Jake effectively and convey their ideas in such a

Jake Flynn

Dr. Graham – Philosophy 201

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10 December 2017

Extra Credit Paper      

The Benefits and Detriments of Sophism on Society

Education in society is paramount for its progression. As citizens educate themselves, they learn how to improve their quality of life through innovation and efficiency. This improvement leads to advancements in technology, philosophy, and methodology. The Sophists from Ancient Greece were itinerant teachers that charged tuition from middle-and-upper class Athenians in exchange for an education in philosophy and rhetoric. They were the first formal adult educators among their people, and their academic influence has been said to have both benefitted and hindered their society. Sophists benefited the Greeks because they were deemed experts in their subjects, and they edified their fellow men as they shared their knowledge with them. Because the Sophists were both skilled in a wide range of disciplines and always reachable, anyone who had the monetary means to pay them tuition could be taught about numerous subjects including math, music, and athletics. Consequently, the people started to attain proficiency in various subjects, become more informed, and eventually teach help others to develop valued skills and intellect as well. This novel trade initiated a cycle of perpetual learning and development among the Athenians. Furthermore, the Sophists taught the arts of persuasion through proper oratory and through reasoning skills. With this benefit, many of the people were taught how to communicate effectively and convey their ideas in such a way that they could participate in local politics. Thus, bringing forth justice and democracy through the better voicing of their opinions. An example of this was when Gorgias defended Helen of Troy from the accusatory charges placed against her for initiating the Trojan War. Gorgias was an adept Sophist tutor who could utilize persuasive techniques to win arguments when needed.

Other Sophists in Greek society transmitted similar tactics to their pupils as well. Although the Sophists were talented educators, many have said that they prioritized the teaching of talent over truth. Focusing so much on the arts of persuasion, reason, and politics, they gave their students the key to deceive. This effect was detrimental to society because it allowed for dishonesty and guile to corrupt the voice of the people and pollute their agendas within local politics and interpersonal behavior. Perhaps greed prevented the Sophists from caring about this disservice, and they grew numb to truth as they became wealthy with Athenian currency. Etymology proves this point, as the word “sophistry” has evolved over time to signify “the deliberate use of fallacious reasoning, intellectual charlatanism and moral unscrupulousness” (Rauhut). Another problem with the Sophists’ role in society was that they only provided adult education to those who could afford the tuition, which vastly limited their potential teaching pool and kept the lower-class citizens in the dark. Many say that proper education is precisely what the poor need to escape poverty. Furthermore, the professional educators claimed to teach excellence and virtue but were often hypocritical and acted contrary to their curriculum.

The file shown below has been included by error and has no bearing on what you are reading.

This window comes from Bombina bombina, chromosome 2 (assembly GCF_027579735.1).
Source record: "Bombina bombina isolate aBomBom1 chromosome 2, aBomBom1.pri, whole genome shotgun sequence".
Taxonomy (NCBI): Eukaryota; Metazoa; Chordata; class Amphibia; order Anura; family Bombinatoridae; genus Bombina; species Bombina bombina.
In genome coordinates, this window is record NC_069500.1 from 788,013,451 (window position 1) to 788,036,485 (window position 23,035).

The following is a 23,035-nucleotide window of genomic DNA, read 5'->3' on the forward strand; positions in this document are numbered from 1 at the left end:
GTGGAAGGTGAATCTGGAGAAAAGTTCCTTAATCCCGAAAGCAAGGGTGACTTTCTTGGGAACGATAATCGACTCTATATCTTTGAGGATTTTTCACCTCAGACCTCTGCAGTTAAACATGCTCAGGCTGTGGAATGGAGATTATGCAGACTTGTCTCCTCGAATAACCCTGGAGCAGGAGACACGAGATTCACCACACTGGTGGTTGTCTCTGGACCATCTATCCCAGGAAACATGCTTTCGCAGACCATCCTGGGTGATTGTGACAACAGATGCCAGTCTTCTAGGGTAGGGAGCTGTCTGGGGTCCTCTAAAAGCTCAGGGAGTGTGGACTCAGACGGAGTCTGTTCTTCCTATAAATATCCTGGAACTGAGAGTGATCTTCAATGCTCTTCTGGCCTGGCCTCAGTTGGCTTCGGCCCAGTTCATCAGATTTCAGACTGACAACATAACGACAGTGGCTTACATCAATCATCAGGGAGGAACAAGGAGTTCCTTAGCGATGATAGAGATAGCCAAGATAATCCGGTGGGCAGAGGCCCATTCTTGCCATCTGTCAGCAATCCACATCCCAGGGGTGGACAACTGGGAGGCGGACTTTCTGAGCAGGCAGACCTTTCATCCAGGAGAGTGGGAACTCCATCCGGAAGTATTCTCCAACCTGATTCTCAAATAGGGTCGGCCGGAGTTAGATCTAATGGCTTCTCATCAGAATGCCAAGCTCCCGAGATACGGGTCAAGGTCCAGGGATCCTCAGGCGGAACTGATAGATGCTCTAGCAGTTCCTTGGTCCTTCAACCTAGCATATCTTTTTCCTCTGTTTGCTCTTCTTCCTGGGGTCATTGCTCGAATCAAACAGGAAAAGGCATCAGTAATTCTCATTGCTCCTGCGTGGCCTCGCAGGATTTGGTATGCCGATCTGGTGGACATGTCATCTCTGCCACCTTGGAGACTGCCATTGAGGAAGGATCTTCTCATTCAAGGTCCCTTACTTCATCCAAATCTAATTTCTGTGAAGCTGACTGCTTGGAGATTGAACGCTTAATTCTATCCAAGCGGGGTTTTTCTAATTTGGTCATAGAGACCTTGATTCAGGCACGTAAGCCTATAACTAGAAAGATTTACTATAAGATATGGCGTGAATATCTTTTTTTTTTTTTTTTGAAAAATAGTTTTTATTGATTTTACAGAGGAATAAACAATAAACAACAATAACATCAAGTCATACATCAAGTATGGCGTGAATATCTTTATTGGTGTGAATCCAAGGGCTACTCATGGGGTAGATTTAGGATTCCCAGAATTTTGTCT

Logical fallacies and distorted evidence were utilized in the fight to win debates, and some of the credibility earned from peers was false.

Education is very important in the advancement and progression of a people. Each successful society must have some form of academia and educators whether informal or

formal. The Sophists revolutionized the availability and methodology of ancient Greek education, and did some good and some bad in the process. Although the Sophists catalyzed more widespread participation in local governments and a greater proficiency in many disciplines, they were hypocritical in their programs and sought more after wealth  than teaching for another’s benefit.

 

 

 

 

 

 

 

 

 

 

 

 

 

 

 

 

 

Works Cited

Rauhut, Nils. “Thrasymachus (fl. 427 B.C.E.).” Internet Encyclopedia of Philosophy. N.p., n.d.

Web. 18 Nov. 2016.